NAME: Tara Jaramillo
POLITICAL PARTY: Democratic
OCCUPATION: Speech language pathologist, CEO of Positive Outcomes Inc.(Founded in 1999)
CITY OF RESIDENCE: Socorro
RELEVANT EXPERIENCE: CEO, Positive Outcomes LLC, 1999 - current; Socorro Consolidated School Board Member, 2021-current; chair, Socorro Democratic Party, 2018-2020; chair, NM Next Generation Council 2020 – present; Family: four children, five grandchildren
EDUCATION: New Mexico State University, B.A. in special education, 1993; New Mexico State University, master’s in speech language pathology, 1995
CAMPAIGN WEBSITE: tarajaramillofornm.com
1. New Mexico is highly reliant on the oil and natural gas industries to generate revenue to fund state programs, as evidenced by recent oil boom and bust cycles. What steps should the Legislature take to diversify the state’s economy and revenue base?
As with all good business practices, New Mexico must diversify by building on our strengths like film, cannabis, renewable energy, outdoor recreation, tourism, local food production, and support for local businesses. I support repealing tax cuts on the wealthiest and exempting income tax on military retirement.
2. During the last regular legislative session, there was an unsuccessful push to make it easier to keep certain defendants behind bars until trial. Should New Mexico law be changed to make it easier to hold individuals charged with violent offenses such as murder and first-degree child abuse behind bars until trial?
As a family and child advocate, I believe that our focus must be on children’s safety and welfare. I do believe that when determining whether an individual should remain behind bars until trial, there should be strong evidence to hold them behind bars.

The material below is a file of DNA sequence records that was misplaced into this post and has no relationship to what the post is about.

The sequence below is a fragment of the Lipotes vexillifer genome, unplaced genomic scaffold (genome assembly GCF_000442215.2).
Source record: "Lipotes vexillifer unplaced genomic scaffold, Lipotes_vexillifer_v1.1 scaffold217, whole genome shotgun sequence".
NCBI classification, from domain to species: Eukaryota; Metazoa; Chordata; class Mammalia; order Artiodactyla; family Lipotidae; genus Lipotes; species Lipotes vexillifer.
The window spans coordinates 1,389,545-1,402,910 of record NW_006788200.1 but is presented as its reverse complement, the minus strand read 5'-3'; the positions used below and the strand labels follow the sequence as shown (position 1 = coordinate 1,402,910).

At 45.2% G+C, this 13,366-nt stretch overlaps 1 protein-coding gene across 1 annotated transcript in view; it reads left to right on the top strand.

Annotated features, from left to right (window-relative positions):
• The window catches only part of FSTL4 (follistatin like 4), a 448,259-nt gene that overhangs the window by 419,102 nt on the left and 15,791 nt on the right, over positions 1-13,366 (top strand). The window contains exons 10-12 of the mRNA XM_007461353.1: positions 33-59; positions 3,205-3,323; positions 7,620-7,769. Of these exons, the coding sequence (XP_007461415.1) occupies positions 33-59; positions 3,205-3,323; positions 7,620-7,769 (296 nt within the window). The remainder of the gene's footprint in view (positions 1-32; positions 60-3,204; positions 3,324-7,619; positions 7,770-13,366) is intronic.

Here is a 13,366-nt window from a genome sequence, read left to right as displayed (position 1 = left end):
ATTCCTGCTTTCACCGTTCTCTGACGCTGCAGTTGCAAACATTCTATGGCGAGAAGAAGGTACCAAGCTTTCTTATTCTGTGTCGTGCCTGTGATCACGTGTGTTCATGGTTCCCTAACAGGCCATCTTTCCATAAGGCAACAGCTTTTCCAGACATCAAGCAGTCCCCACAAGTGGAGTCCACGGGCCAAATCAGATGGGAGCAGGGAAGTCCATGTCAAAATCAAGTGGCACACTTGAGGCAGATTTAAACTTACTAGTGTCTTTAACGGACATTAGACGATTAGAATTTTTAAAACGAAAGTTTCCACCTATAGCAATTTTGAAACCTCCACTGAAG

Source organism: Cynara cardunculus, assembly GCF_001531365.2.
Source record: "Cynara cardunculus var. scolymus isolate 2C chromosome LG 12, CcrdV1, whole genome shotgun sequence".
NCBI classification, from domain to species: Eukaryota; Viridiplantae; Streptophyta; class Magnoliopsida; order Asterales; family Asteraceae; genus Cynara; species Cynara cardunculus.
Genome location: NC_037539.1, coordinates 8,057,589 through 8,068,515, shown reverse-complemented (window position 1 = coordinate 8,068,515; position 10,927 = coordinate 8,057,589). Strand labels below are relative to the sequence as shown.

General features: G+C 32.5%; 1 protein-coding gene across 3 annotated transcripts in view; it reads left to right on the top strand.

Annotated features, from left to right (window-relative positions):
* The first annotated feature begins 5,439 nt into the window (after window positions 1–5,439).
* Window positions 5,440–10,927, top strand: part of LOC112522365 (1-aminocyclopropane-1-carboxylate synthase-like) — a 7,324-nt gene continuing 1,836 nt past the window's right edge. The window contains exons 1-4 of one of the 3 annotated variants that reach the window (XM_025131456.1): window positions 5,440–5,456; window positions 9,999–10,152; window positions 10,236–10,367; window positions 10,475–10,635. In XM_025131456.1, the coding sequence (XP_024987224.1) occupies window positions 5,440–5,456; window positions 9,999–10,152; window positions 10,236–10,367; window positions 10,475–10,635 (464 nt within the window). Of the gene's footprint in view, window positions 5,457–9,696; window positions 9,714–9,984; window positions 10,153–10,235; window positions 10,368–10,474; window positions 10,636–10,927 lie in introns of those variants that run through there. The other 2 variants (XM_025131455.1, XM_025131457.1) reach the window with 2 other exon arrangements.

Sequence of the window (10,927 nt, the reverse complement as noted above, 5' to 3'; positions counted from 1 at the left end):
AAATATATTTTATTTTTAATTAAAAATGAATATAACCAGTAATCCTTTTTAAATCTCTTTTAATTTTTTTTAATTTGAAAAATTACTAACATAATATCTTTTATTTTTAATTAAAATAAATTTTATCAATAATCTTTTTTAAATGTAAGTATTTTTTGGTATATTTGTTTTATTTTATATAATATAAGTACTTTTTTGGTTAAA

3. What steps should the Legislature take to address crime and public safety amid a rise in violent crime rates?
We need to ensure first responders are fully funded and staffed. We must also recognize that due to a lack of mental health options in New Mexico for over a decade, that the root causes of much crime (drug abuse and mental health) must also be addressed.
4. What changes, if any, should New Mexico make to its gross receipts tax code?
We need to lower the gross receipts tax, get rid of loopholes, and replace that revenue with progressive taxation. I support exempting income tax on military retirement.
5. New Mexico is currently the only state that does not pay its legislators a salary, though lawmakers do get per diem payments and can qualify for a legislative pension. Do you support or oppose a salaried Legislature and, if so, how much should lawmakers be paid?
Support. When our leaders look more like the community they represent, the better we will be. Right now only retired or well-to-do people can afford to serve in the Legislature. We need working class people involved in government who understand what New Mexico families need.
6. What more, if anything, should the Legislature do to address a court ruling that found New Mexico is failing to provide a sufficient education to all students, especially Native Americans and those who don’t speak English as a first language?
Although we have made great strides to increase educator salaries and early childhood education funding, more must be done. The Martinez-Yazzie lawsuit established priorities and remedies that the state agreed upon, including that all students — regardless of geography or race — should have access to the best education. These agreements must be enforced.